Find Information About:

Drugs & Supplements

Get information and reviews on prescription drugs, over-the-counter medications, vitamins, and supplements. Search by name or medical condition.

Pill Identifier

Pill Identifier

Having trouble identifying your pills?

Enter the shape, color, or imprint of your prescription or OTC drug. Our pill identification tool will display pictures that you can compare to your pill.

Get Started

My Medicine

Save your medicine, check interactions, sign up for FDA alerts, create family profiles and more.

Get Started

WebMD Health Experts and Community

Talk to health experts and other people like you in WebMD's Communities. It's a safe forum where you can create or participate in support groups and discussions about health topics that interest you.

  • Second Opinion

    Second Opinion

    Read expert perspectives on popular health topics.

  • Community


    Connect with people like you, and get expert guidance on living a healthy life.

Got a health question? Get answers provided by leading organizations, doctors, and experts.

Get Answers

Sign up to receive WebMD's award-winning content delivered to your inbox.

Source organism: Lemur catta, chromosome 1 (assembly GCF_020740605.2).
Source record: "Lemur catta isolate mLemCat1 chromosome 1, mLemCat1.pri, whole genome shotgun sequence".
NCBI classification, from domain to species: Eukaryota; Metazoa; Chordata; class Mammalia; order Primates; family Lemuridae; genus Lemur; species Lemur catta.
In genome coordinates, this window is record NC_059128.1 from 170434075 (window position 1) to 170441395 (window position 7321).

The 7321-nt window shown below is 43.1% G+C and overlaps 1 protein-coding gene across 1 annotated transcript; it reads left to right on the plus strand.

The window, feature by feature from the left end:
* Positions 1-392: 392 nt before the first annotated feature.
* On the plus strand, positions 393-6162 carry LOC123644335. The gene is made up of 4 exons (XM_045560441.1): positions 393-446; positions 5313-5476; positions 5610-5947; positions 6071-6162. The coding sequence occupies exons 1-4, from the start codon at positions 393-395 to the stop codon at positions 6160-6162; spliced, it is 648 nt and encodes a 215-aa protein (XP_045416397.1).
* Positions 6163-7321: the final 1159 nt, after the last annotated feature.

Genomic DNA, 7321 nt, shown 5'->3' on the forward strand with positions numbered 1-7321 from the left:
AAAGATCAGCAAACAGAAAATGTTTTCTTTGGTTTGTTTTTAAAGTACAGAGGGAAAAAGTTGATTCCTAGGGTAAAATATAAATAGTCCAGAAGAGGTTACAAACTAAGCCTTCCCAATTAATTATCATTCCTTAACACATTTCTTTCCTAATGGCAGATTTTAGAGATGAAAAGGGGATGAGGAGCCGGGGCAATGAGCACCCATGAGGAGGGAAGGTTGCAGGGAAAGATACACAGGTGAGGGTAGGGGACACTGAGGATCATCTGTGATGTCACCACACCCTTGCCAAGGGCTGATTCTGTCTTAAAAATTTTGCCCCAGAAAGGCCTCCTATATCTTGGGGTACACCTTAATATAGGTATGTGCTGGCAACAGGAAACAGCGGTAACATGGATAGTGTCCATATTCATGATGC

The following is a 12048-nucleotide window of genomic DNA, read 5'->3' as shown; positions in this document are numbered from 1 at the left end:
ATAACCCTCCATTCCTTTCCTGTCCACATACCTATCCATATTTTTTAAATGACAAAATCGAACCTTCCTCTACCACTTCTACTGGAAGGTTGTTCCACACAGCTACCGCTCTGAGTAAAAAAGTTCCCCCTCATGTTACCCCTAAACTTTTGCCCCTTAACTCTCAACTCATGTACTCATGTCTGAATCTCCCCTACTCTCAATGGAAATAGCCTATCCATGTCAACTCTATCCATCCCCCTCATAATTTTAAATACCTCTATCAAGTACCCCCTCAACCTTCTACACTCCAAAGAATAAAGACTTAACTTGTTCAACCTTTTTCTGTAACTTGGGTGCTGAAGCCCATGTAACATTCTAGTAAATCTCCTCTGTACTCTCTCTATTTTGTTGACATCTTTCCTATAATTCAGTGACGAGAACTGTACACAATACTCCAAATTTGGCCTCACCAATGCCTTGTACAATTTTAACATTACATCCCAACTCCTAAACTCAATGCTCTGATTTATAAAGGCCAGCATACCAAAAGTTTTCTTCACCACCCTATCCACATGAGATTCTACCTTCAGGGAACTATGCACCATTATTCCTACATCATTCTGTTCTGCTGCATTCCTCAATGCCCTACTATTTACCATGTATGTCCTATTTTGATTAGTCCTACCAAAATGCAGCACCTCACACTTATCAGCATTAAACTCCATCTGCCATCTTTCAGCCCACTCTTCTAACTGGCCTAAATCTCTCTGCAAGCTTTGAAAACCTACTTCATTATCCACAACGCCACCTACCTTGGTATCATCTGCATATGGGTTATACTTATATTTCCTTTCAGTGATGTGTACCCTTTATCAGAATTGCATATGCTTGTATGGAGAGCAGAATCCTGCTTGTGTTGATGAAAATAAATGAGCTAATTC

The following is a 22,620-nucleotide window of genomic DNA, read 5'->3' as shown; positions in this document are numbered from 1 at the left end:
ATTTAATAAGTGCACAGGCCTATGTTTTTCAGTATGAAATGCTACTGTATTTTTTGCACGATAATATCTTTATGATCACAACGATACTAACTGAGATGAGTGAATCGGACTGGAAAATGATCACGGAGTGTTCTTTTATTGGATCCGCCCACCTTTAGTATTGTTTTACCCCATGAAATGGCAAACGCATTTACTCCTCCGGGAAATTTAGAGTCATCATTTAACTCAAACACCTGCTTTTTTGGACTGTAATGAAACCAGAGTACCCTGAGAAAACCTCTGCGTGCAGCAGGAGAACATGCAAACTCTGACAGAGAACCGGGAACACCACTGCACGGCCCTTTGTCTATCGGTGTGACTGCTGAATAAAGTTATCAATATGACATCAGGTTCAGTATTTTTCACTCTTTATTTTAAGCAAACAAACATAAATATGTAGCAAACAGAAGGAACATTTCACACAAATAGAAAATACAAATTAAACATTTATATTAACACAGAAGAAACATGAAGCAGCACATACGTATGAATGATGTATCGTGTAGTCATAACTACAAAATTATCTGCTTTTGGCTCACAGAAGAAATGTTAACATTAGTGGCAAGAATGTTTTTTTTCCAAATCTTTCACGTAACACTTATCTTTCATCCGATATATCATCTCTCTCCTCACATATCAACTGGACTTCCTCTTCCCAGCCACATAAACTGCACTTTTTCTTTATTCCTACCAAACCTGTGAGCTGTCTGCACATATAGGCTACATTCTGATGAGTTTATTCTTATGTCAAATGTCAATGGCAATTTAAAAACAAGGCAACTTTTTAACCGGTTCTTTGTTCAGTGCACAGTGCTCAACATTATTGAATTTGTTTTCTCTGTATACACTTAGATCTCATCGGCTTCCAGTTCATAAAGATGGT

Sign Up

Font Size

Teen Minds: What Are They Thinking?


Scene 3: A boy wants to go on an overnight bike trip with some friends. The parent is reluctant to grant approval.

What the parent may be thinking: Are there any adults going along? Who are these people? What will they be doing? What if someone gets hurt?

What the teen may be thinking: These are my friends. We know what we're doing. I'm not a baby. Don't they trust me?

Teenagers are on the cusp of adulthood, and they're often torn between wanting to be treated like an adult and not wanting to take on the responsibility that entails. Here the parents' response should be, "It's not that I don't trust you, I just want to make sure that a responsible person will be along in case there's an emergency."

Elkind said that when his son, then 16 or so, wanted to take a bike trip from Massachusetts into New Hampshire, his father first called the organizer to gauge whether he was up to the challenge, found him to be responsible and willing to describe in detail what they intended to do and how they planned to keep in touch. "I let them do it, and they had a great time," he says.

But if the trip is just going to be "a bunch of kids sleeping over with no adult supervision, particularly today I think I'd be hesitant to allow that," Elkind says.

And if, after the parent refuses to grant permission, the kid comes back with something like "What is this, a prison camp?" The parent might say, "Yes, if you need to look at it that way. You'll be free in a few years, but right now you have to live in this house and under these rules."

Next Article:

When do you have the best talks?